Good morning. Here I share a closer look behind my latest painting.
For starters, a rough, loose thumbnail I scribbled in Photoshop.
Then I did a boatload of research. Here is a sample of images collected from diving into the interwebs. In total I actually have 60+ images of research material covering things of interest such as: parkour, cyborg, futuristic armor, helicopters, dust kicked up by helicopters, knives, swords, and model poses.
Since I didn’t have a live male model to reference, I referenced myself! It makes sense when sketching the final poses because I can feel which muscles are straining and which aren’t. This exercise, combined with basic male anatomy knowledge, helps convey the figures in a convincing manner.
Next up are the value and color studies, all done in Photoshop.
I approached this painting differently than the others to date. Instead of painting directly onto the charcoal transfer, I enhanced the lines by painting over them with a mixture of burnt umber and ultramarine blue. Working on top of that, I can lose or keep whatever lines I want without losing important information.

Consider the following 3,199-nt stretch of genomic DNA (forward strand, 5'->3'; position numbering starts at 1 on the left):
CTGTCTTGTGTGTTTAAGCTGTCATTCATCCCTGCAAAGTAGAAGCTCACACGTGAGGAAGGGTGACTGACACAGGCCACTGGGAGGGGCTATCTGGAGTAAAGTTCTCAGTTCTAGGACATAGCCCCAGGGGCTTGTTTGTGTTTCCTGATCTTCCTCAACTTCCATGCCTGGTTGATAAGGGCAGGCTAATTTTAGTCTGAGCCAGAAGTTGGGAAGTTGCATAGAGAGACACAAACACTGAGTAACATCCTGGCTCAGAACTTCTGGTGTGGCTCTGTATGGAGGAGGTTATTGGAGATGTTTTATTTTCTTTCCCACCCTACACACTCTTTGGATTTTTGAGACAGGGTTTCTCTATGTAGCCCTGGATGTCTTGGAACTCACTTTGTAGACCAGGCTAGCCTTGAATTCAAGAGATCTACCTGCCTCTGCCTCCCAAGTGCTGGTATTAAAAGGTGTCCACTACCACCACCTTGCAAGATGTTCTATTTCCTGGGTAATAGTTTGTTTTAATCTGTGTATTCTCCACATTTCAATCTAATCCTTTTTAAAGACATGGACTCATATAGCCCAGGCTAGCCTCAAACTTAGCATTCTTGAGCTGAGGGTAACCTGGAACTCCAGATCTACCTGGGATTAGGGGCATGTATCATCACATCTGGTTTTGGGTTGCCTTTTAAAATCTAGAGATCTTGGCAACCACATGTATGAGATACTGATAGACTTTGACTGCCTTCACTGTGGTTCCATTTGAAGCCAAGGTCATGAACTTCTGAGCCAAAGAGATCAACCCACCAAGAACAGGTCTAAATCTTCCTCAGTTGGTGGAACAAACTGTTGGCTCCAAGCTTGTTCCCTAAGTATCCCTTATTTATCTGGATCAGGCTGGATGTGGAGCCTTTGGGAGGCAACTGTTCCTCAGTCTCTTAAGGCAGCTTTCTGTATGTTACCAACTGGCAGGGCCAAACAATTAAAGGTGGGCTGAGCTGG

After doing research on past illustrators, I found Dean Cornwell’s work and wanted to try and emulate his look. I also discovered a video showing his process here. Apparently, he also used ink or paint to inform his underdrawing. Of course, he did a much better job of it.
Here are additional process shots taken during breaks.
And the final!
Really enjoyed the results and am looking forward to trying the same approach on future paintings. The whole idea of painting lines didn’t sit well with me for awhile because it felt like an elaborate paint-by-number deal. After trying it on this piece, however, I don’t know what I was thinking. The figures pop forward more and I had much smoother time painting this 18×24 inch canvas from start to finish (6 hours). Thanks for tuning in on my journey, I hope it’s helpful.